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UART(4)		       FreeBSD Kernel Interfaces Manual		       UART(4)

NAME
     uart -- driver for	Universal Asynchronous Receiver/Transmitter (UART)
     devices

SYNOPSIS
     device uart

     device puc
     device uart

     device scc
     device uart

     In	/boot/device.hints:
     hint.uart.0.disabled="1"
     hint.uart.0.baud="38400"
     hint.uart.0.port="0x3f8"
     hint.uart.0.flags="0x10"

     With flags	encoded	as:
     0x00010   device is potential system console
     0x00080   use this	port for remote	kernel debugging
     0x00100   set RX FIFO trigger level to ``low'' (NS8250 only)
     0x00200   set RX FIFO trigger level to ``medium low'' (NS8250 only)
     0x00400   set RX FIFO trigger level to ``medium high'' (default, NS8250
	       only)
     0x00800   set RX FIFO trigger level to ``high'' (NS8250 only)

DESCRIPTION
     The uart device driver provides support for various classes of UARTs
     implementing the EIA RS-232C (CCITT V.24) serial communications inter-
     face.  Each such interface	is controlled by a separate and	independent
     instance of the uart driver.  The primary support for devices that	con-
     tain multiple serial interfaces or	that contain other functionality
     besides one or more serial	interfaces is provided by the puc(4), or
     scc(4) device drivers.  However, the serial interfaces of those devices
     that are managed by the puc(4), or	scc(4) driver are each independently
     controlled	by the uart driver.  As	such, the puc(4), or scc(4) driver
     provides umbrella functionality for the uart driver and hides the com-
     plexities that are	inherent when elementary components are	packaged
     together.

     The uart driver has a modular design to allow it to be used on differing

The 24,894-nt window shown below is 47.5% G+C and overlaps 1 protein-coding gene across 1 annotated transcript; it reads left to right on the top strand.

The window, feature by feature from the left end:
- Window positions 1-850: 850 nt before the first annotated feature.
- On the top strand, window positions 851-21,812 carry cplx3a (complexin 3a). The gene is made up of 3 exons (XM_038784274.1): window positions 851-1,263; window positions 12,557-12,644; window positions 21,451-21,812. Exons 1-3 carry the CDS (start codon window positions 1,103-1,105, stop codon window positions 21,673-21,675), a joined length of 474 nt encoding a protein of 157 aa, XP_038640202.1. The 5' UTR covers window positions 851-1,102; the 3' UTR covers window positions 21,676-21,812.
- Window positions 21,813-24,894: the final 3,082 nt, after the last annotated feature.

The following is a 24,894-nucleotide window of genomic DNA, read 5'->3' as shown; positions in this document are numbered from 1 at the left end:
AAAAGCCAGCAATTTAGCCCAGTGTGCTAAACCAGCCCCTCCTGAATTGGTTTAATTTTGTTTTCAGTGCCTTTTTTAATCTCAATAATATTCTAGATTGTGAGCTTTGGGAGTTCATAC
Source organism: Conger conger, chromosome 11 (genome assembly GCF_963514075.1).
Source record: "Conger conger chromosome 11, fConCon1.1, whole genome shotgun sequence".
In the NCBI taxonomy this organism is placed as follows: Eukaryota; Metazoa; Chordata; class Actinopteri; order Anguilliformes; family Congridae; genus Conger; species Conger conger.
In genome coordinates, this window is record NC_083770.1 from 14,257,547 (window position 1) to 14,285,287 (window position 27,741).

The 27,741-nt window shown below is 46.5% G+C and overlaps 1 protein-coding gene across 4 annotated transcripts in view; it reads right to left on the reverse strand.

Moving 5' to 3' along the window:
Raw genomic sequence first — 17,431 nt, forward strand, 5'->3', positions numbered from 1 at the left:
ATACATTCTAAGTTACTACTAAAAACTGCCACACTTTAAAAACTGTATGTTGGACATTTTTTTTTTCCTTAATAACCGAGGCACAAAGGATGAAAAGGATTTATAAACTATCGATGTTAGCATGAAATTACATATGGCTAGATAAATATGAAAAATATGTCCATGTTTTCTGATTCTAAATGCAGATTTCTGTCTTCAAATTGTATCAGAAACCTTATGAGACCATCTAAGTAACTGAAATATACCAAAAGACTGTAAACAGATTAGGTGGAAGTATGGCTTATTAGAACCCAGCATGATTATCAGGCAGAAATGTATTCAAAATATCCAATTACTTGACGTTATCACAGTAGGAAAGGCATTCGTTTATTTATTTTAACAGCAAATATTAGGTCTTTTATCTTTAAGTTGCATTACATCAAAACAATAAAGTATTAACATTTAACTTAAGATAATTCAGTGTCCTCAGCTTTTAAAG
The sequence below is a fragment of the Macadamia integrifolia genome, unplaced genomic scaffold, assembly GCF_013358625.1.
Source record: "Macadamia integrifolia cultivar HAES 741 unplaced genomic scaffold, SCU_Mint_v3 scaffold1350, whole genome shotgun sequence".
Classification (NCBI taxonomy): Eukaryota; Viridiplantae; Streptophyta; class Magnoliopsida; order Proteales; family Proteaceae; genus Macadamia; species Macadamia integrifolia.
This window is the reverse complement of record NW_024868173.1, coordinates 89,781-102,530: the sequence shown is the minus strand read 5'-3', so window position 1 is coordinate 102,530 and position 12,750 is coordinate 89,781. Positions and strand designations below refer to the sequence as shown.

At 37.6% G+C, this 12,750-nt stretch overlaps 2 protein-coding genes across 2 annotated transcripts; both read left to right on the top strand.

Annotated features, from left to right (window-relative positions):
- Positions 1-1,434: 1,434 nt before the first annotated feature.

hardware and for various purposes.	 In the	following sections the compo-
     nents are discussed in detail.  Options are described in the section that
     covers the	component to which each	option applies.

   CORE	COMPONENT
     At	the heart of the uart driver is	the core component.  It	contains the
     bus attachments and the low-level interrupt handler.

   HARDWARE DRIVERS
     The core component	and the	kernel interfaces talk to the hardware through
     the hardware interface.  This interface serves as an abstraction of the
     hardware and allows varying UARTs to be used for serial communications.

   SYSTEM DEVICES
     System devices are	UARTs that have	a special purpose by way of hardware
     design or software	setup.	For example, Sun UltraSparc machines use UARTs
     as	their keyboard interface.  Such	an UART	cannot be used for general
     purpose communications.  Likewise,	when the kernel	is configured for a
     serial console, the corresponding UART will in turn be a system device so
     that the kernel can output	boot messages early on in the boot process.

   KERNEL INTERFACES
     The last but not least of the components is the kernel interface.	This
     component ultimately determines how the UART is made visible to the ker-
     nel in particular and to users in general.	 The default kernel interface
     is	the TTY	interface.  This allows	the UART to be used for	terminals,
     modems and	serial line IP applications.  System devices, with the notable
     exception of serial consoles, generally have specialized kernel inter-
     faces.

HARDWARE
     The uart driver supports the following classes of UARTs:

     +o	 NS8250: standard hardware based on the	8250, 16450, 16550, 16650,
	 16750 or the 16950 UARTs.
     +o	 SCC: serial communications controllers	supported by the scc(4)	device
	 driver.

FILES
     /dev/ttyu?	      for callin ports
     /dev/ttyu?.init
     /dev/ttyu?.lock  corresponding callin initial-state and lock-state
		      devices

     /dev/cuau?	      for callout ports
     /dev/cuau?.init
     /dev/cuau?.lock  corresponding callout initial-state and lock-state
		      devices

SEE ALSO
     puc(4), scc(4)

HISTORY
     The uart device driver first appeared in FreeBSD 5.2.

AUTHORS
     The uart device driver and	this manual page were written by Marcel
     Moolenaar <marcel@xcllnt.net>.

FreeBSD	10.1			March 12, 2008			  FreeBSD 10.1

NAME | SYNOPSIS | DESCRIPTION | HARDWARE | FILES | SEE ALSO | HISTORY | AUTHORS

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